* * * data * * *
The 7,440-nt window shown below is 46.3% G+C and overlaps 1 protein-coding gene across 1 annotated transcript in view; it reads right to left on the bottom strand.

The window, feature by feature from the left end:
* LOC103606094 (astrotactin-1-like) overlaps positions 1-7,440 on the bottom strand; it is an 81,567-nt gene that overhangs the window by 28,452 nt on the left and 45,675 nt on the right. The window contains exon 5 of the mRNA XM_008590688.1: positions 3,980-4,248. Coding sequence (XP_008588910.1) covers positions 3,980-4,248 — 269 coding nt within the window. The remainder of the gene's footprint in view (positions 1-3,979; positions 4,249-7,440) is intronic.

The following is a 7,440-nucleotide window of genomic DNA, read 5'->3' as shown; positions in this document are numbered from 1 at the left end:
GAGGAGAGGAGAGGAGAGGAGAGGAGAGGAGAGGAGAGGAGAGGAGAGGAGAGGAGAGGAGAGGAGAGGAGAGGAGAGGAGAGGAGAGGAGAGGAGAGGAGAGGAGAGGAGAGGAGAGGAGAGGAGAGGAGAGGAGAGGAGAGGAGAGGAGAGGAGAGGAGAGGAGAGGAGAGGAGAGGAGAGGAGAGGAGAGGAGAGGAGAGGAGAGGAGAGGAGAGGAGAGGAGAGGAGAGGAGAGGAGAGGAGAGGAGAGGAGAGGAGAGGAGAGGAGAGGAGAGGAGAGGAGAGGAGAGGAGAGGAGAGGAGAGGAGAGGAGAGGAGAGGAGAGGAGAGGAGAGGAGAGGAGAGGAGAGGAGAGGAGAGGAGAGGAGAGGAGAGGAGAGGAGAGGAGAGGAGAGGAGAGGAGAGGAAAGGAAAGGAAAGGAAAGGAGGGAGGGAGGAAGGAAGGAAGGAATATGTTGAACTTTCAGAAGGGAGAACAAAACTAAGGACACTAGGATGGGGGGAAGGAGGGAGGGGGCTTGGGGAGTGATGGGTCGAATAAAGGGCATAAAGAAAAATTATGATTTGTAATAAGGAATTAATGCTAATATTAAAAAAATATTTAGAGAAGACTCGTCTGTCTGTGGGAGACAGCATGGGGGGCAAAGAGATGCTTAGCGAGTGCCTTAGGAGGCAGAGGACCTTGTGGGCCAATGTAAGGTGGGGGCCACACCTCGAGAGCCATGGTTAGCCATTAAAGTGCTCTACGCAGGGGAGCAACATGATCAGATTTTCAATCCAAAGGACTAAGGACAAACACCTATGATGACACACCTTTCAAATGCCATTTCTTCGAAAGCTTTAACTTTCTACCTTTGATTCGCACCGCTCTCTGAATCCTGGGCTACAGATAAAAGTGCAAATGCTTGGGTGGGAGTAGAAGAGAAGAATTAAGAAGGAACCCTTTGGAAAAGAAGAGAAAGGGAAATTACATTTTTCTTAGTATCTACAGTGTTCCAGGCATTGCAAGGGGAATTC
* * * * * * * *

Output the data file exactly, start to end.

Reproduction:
The 7,440-nt window shown below is 46.3% G+C and overlaps 1 protein-coding gene across 1 annotated transcript in view; it reads right to left on the bottom strand.

The window, feature by feature from the left end:
* LOC103606094 (astrotactin-1-like) overlaps positions 1-7,440 on the bottom strand; it is an 81,567-nt gene that overhangs the window by 28,452 nt on the left and 45,675 nt on the right. The window contains exon 5 of the mRNA XM_008590688.1: positions 3,980-4,248. Coding sequence (XP_008588910.1) covers positions 3,980-4,248 — 269 coding nt within the window. The remainder of the gene's footprint in view (positions 1-3,979; positions 4,249-7,440) is intronic.

The following is a 7,440-nucleotide window of genomic DNA, read 5'->3' as shown; positions in this document are numbered from 1 at the left end:
GAGGAGAGGAGAGGAGAGGAGAGGAGAGGAGAGGAGAGGAGAGGAGAGGAGAGGAGAGGAGAGGAGAGGAGAGGAGAGGAGAGGAGAGGAGAGGAGAGGAGAGGAGAGGAGAGGAGAGGAGAGGAGAGGAGAGGAGAGGAGAGGAGAGGAGAGGAGAGGAGAGGAGAGGAGAGGAGAGGAGAGGAGAGGAGAGGAGAGGAGAGGAGAGGAGAGGAGAGGAGAGGAGAGGAGAGGAGAGGAGAGGAGAGGAGAGGAGAGGAGAGGAGAGGAGAGGAGAGGAGAGGAGAGGAGAGGAGAGGAGAGGAGAGGAGAGGAGAGGAGAGGAGAGGAGAGGAGAGGAGAGGAGAGGAGAGGAGAGGAGAGGAGAGGAGAGGAGAGGAGAGGAGAGGAGAGGAGAGGAGAGGAGAGGAAAGGAAAGGAAAGGAAAGGAGGGAGGGAGGAAGGAAGGAAGGAATATGTTGAACTTTCAGAAGGGAGAACAAAACTAAGGACACTAGGATGGGGGGAAGGAGGGAGGGGGCTTGGGGAGTGATGGGTCGAATAAAGGGCATAAAGAAAAATTATGATTTGTAATAAGGAATTAATGCTAATATTAAAAAAATATTTAGAGAAGACTCGTCTGTCTGTGGGAGACAGCATGGGGGGCAAAGAGATGCTTAGCGAGTGCCTTAGGAGGCAGAGGACCTTGTGGGCCAATGTAAGGTGGGGGCCACACCTCGAGAGCCATGGTTAGCCATTAAAGTGCTCTACGCAGGGGAGCAACATGATCAGATTTTCAATCCAAAGGACTAAGGACAAACACCTATGATGACACACCTTTCAAATGCCATTTCTTCGAAAGCTTTAACTTTCTACCTTTGATTCGCACCGCTCTCTGAATCCTGGGCTACAGATAAAAGTGCAAATGCTTGGGTGGGAGTAGAAGAGAAGAATTAAGAAGGAACCCTTTGGAAAAGAAGAGAAAGGGAAATTACATTTTTCTTAGTATCTACAGTGTTCCAGGCATTGCAAGGGGAATTC